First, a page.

Weeknight dinner
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Stir Fried Chicken with Peppers and Onions

This recipe is one of my go to weeknight meals. Stir-fried chicken, plus a stir fried vegetable side and white rice – I can have dinner on the table in about 45 minutes. The key to this recipe is the stir fry technique; once you have the stir fry technique internalized, this recipe comes together quickly.

Recipe: Stir Fried Chicken with Peppers and Onions

Veg prepped.  Note the bok choy, for my veg side, is also ready to go

  • 1.5 lb boneless, skinless chicken (thigh or breast)


  • 1 tbsp soy sauce
  • 1 tbsp dry sherry

Sauce: (Soy/Sesame sauce)

  • 1/4 cup soy sauce
  • 2 tbsp dry sherry or rice wine vinegar
  • 1 tsp sugar
  • 1 tsp toasted sesame oil
  • 1 large onion
  • 1 large red pepper
  • 2 large cloves garlic
  • 1 tsp vegetable oil
  • 1 tbsp vegetable oil (For meat stir fry)
  • 2 tbsp vegetable oil (For veg stir fry)

Instructions: (Again, see the stir fry technique for an overview)
1. Prep protein: Slice the chicken into 1/2″ thick strips, then toss in a large bowl with 1 tbsp soy and 1 tbsp sherry.

2. Prep sauce: Combine sauce ingredients in a small bowl, and whisk to combine. (I use my liquid measuring cup for this)

3. Prep vegetables: Trim the onion and peppers, and cut into 1/2″ thick strips.
4. Prep garlic: Mince garlic, and mix in small bowl with 1 tsp vegetable oil.
5. Cook the chicken: Put 1 tbsp oil in a large (12″ to 14″)nonstick skillet, and heat on high until the oil is just smoking.  Addhalf the chicken, let it sit for 1 minute, or until well browned, then flip and brown the other side, about another minute.  Remove to a plate, then cook the second half of the chicken, and remove to the same plate.  Wipe the pan clean with a wad of paper towels.  (If you have a 14″ skillet, youmay be able to do this in one batch – just don’t crowd the pan.)

Well-browned chicken

6. Cook the vegetables: Add the 2 tbsp oil to the pan, and let heat on high for 1 minute, or until the oil is shimmering. Add the onions, let sit for 1 minute (or until well browned on one side), then push to the edge of the pan. Add the peppers to the middle of the pan, and let sit for another minute, or until well browned. Stir the onions and peppers together, then cook, stirring occasionally, until they are crisp-tender, usually about another minute.
7. Cook the garlic: Make a hole in the center of the pan, and add the garlic-oil mixture. Let sit for 30 seconds, or until you start to smell the garlic cooking. Mix into the rest of the vegetables.
8. Sauce: Add the reserved chicken with its juices into the pan, stir to combine, then pour the sauce into the pan, stir to combine, and let cook for another minute or two, until the sauce is bubbling.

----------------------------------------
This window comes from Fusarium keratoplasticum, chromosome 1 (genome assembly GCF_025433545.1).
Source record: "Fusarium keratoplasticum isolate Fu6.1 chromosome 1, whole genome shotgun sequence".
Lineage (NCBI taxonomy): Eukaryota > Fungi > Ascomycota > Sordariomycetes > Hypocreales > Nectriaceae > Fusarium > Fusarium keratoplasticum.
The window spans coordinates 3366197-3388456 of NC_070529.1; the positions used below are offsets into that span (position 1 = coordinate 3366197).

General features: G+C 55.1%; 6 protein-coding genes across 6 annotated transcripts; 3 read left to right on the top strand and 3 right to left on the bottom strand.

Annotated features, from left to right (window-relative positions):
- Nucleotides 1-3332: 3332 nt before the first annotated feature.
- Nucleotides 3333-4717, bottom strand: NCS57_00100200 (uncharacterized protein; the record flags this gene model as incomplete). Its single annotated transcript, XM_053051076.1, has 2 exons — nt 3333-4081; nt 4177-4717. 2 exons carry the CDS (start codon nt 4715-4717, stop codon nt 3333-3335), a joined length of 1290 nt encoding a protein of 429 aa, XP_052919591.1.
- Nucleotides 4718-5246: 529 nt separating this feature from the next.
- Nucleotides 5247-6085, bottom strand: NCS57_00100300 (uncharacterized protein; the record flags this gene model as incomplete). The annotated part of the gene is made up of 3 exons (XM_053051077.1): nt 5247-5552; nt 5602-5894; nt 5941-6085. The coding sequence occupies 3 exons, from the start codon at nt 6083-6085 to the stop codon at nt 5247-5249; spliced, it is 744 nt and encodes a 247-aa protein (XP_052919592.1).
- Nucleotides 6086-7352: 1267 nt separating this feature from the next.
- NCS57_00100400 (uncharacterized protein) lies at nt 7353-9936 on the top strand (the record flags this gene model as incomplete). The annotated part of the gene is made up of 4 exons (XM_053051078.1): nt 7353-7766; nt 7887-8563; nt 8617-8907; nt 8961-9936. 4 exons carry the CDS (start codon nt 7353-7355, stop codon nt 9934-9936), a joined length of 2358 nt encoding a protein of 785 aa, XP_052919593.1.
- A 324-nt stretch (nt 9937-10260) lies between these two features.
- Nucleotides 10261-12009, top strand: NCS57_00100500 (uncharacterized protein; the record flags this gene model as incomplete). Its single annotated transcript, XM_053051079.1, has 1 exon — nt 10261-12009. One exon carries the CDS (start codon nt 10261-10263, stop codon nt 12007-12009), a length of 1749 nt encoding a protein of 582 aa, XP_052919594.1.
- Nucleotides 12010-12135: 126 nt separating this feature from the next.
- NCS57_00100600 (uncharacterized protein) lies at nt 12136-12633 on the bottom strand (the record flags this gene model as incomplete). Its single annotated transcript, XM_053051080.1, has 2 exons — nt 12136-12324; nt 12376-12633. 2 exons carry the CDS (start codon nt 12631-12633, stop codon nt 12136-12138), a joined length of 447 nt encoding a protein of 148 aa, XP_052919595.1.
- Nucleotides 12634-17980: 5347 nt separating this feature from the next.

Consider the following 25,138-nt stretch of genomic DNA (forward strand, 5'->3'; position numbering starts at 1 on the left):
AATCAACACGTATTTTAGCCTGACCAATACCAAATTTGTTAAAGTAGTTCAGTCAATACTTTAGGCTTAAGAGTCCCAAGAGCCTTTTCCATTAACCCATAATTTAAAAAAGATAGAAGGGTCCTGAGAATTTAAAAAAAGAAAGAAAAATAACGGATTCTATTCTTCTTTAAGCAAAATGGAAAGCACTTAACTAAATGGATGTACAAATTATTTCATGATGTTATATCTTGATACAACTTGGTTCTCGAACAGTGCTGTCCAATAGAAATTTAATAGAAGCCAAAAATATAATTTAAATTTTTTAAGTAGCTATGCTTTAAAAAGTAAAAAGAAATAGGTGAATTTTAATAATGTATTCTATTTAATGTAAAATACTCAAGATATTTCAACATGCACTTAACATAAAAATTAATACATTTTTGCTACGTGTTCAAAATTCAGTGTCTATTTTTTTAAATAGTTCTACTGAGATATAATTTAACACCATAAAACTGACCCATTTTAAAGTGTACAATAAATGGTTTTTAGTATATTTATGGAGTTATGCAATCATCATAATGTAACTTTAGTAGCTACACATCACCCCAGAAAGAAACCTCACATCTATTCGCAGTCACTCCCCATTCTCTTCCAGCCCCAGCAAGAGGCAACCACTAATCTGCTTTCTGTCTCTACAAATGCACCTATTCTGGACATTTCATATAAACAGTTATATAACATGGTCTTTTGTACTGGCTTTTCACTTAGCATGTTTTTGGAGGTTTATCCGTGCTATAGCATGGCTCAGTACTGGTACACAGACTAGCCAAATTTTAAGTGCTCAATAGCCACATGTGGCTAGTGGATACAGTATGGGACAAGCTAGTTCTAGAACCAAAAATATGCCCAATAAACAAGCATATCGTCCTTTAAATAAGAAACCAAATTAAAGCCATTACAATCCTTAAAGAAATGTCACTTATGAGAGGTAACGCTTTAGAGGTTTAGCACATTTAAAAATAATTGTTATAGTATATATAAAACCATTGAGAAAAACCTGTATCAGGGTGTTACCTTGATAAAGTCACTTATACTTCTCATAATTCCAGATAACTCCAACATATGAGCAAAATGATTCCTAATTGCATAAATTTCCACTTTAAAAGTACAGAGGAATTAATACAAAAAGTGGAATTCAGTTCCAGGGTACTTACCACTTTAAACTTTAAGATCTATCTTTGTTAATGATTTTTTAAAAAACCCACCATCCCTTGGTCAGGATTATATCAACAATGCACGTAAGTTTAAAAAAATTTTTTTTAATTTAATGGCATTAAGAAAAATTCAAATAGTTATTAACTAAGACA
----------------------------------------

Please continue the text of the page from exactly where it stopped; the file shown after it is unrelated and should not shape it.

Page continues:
9. Serve!

Ready to serve!

Serving Suggestions:
White Rice
Vegetable side

*Extra quick sauce: skip the sauce above, and use 2 tbsp hoisin sauce and 2 tbsp soy sauce, whisked together. (Or, just use all hoisin sauce).

*In fact, for the ultra-quick version: Buy pre-cut meat. Buy only 3/4lb chicken, so you don’t have to cook two batches. Skip marinating the meat. Use the “extra quick sauce” from above. Mince your garlic with a garlic press (Don’t use the pre-chopped stuff, it’s awful). Buy your peppers and onions pre-sliced from the salad bar at your grocery store.
*Extra flavor aromatics: To the garlic/oil mix add 1″ ginger root, peeled and grated or minced, and 2 scallions, sliced thin. (I do this when I have them, but I didn’t when I was making this recipe).
*I prefer chicken thighs for this recipe, but chicken breast is fine.  So is pork loin or pork tenderloin.  You can use lean beef as well, but I think the sauce works better with chicken or pork.

*Cook in a nonstick skillet instead of a wok. American stoves don’t produce enough heat to brown anything in the small, flat bottom of a real wok. If you have a real wok burner, and a carbon steel wok from China, then go for it!*
*But – if you have all that, why are you reading THIS recipe? You already know what you’re doing!
*Nonstick cookware safety: Don’t heat your nonstick cookware to temperatures over 500*F – it may start to break down, and release harmful gases at that point. That’s why we add oil to the pan – it starts to smoke between 350*F and 450*F, giving you a visual guide to when the pan is hot enough to use.

*I make this recipe so often that I went out and bought an All-Clad 13″ nonstick french skillet to cook it in, so I don’t have to do the chicken in two batches.  The extra space in the pan is great, but the angle on the handle makes this large pan really hard to hold.  I had to carefully adjust it* to make it work for me.
*I put the handle on my kitchen island, and leaned on the pan until it bent down to the right angle.  I can’t believe I had to do this to something this expensive…but it worked!
*If your kids are really picky, skip the onions and peppers, but I think they add a lot of flavor to the dish. My kids are usually OK with picking the chicken out of the yucky vegetables.

Inspired by various sources.   See my stir fry post for the list.  That being said, when I do a weeknight stir-fry, I give a quick thanks to Pam Anderson for introducing me to the technique.

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Filed under: Weeknight dinner


Hi! I’m Mike Vrobel. I’m a dad and an enthusiastic home cook; an indie cookbook author and food blogger with a day job, a patient spouse, and three kids who would rather have hamburgers for dinner.


  1. Chris Lukowski says

    I really like the idea of buying pre-cut veg to save time (never thought to look at the salad bar), but have avoided it up to this point because I worried that they would go bad too quickly if not used immediately. How long can you keep it in the fridge before it goes funky?

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